From Jerry Weinberg on his SHAPE forum:
Don Gause taught me the wonderful substitution algorithm:
Whenever you see “should” in a requirement, change it to “probably won’t.”
(Don Gause and Jerry are co-authors of Exploring Requirements: Quality Before Design, which is IMHO one of the best books on requirements around. The concepts in this book are useful in both agile and more traditional development approaches. It’s been around for a while, so I guess we can call it a classic.)
This algorithm applies not only to requirements, but to life in general:
I spend much of the fall and early winter of 2003 traveling. I felt like I didn’t have much time to write because I was either on the road, with a client, or preparing for the next engagement.
When the new year started, and I had an entire month booked to be in my office. An incredible luxury of time to reflect and write!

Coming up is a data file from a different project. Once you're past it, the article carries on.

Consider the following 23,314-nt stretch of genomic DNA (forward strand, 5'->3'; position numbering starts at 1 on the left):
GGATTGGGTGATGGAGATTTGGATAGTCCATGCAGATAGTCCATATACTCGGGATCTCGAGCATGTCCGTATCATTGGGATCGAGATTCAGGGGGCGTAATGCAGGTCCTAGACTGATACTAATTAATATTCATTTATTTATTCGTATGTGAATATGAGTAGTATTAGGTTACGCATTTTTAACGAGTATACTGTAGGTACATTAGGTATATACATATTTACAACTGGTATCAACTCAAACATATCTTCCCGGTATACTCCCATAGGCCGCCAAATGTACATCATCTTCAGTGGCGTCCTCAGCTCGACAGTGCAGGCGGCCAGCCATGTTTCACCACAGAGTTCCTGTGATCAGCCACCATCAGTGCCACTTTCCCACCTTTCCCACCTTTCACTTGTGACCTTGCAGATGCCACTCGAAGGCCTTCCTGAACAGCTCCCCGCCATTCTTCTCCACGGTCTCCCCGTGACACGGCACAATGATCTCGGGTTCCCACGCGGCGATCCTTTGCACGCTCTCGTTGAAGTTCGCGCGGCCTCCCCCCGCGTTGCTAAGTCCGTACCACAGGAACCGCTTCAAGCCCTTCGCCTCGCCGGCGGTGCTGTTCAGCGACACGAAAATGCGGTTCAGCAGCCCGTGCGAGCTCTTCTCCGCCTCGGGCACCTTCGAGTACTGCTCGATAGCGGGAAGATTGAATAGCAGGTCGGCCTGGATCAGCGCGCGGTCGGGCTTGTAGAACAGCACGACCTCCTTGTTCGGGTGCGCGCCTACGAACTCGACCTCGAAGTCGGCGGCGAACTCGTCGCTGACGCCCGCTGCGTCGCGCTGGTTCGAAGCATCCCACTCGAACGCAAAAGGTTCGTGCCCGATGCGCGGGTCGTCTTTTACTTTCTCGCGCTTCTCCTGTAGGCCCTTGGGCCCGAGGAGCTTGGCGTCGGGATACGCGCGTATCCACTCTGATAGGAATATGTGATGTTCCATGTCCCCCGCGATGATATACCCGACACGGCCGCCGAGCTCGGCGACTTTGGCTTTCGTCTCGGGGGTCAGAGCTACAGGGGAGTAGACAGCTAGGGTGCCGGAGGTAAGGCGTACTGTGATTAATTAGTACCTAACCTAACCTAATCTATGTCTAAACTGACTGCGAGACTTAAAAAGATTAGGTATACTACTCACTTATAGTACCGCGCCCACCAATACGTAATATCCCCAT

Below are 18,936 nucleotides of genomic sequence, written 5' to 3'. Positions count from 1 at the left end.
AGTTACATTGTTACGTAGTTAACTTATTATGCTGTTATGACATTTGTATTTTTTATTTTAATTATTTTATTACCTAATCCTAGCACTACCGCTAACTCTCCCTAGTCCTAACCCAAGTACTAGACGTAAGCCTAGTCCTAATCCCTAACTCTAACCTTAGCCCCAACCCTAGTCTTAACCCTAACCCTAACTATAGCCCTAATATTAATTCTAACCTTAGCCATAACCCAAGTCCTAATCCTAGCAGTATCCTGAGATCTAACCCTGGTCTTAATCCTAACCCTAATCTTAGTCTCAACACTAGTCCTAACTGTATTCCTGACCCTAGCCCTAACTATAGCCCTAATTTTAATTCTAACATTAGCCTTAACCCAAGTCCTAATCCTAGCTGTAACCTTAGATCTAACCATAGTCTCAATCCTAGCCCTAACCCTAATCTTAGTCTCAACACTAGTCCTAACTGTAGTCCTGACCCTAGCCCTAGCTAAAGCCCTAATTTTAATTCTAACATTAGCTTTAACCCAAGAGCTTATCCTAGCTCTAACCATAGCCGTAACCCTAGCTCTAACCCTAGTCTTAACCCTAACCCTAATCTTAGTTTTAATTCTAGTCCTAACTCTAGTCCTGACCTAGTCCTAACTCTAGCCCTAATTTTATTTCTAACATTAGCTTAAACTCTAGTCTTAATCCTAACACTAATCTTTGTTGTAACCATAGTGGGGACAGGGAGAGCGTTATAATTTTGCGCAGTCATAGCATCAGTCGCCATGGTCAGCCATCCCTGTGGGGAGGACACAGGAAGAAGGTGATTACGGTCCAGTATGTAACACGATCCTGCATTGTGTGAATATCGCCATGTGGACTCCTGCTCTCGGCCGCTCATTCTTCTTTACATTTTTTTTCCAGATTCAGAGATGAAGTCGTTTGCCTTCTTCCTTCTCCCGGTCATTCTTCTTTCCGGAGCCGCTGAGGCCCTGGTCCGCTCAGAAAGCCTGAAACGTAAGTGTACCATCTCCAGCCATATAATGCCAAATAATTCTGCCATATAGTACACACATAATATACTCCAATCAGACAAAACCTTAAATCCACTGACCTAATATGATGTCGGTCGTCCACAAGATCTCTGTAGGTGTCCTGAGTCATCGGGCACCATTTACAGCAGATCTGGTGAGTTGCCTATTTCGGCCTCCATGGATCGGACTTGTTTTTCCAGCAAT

Every day I headed for my office and said “I should write today.” And then I didn’t.
This is a distressing state of affairs for a writer in any case, and worse when deadlines loom (they did).
Finally, I overthrew the tyranny of “the should.”
Instead of saying “I should write today,” I looked at the outcome I wanted to create and said:
“Today I want to create a workbook that will be helpful to the students in my Retrospective Workshop when I’m gone and they prepare to facilitate their first retrospective.”
“Today I want to create an article that will show readers the value of team based planning.”
And then it became easy to write.
So what should you do today? And how can you shift the “should” into creating a useful and desirable outcome?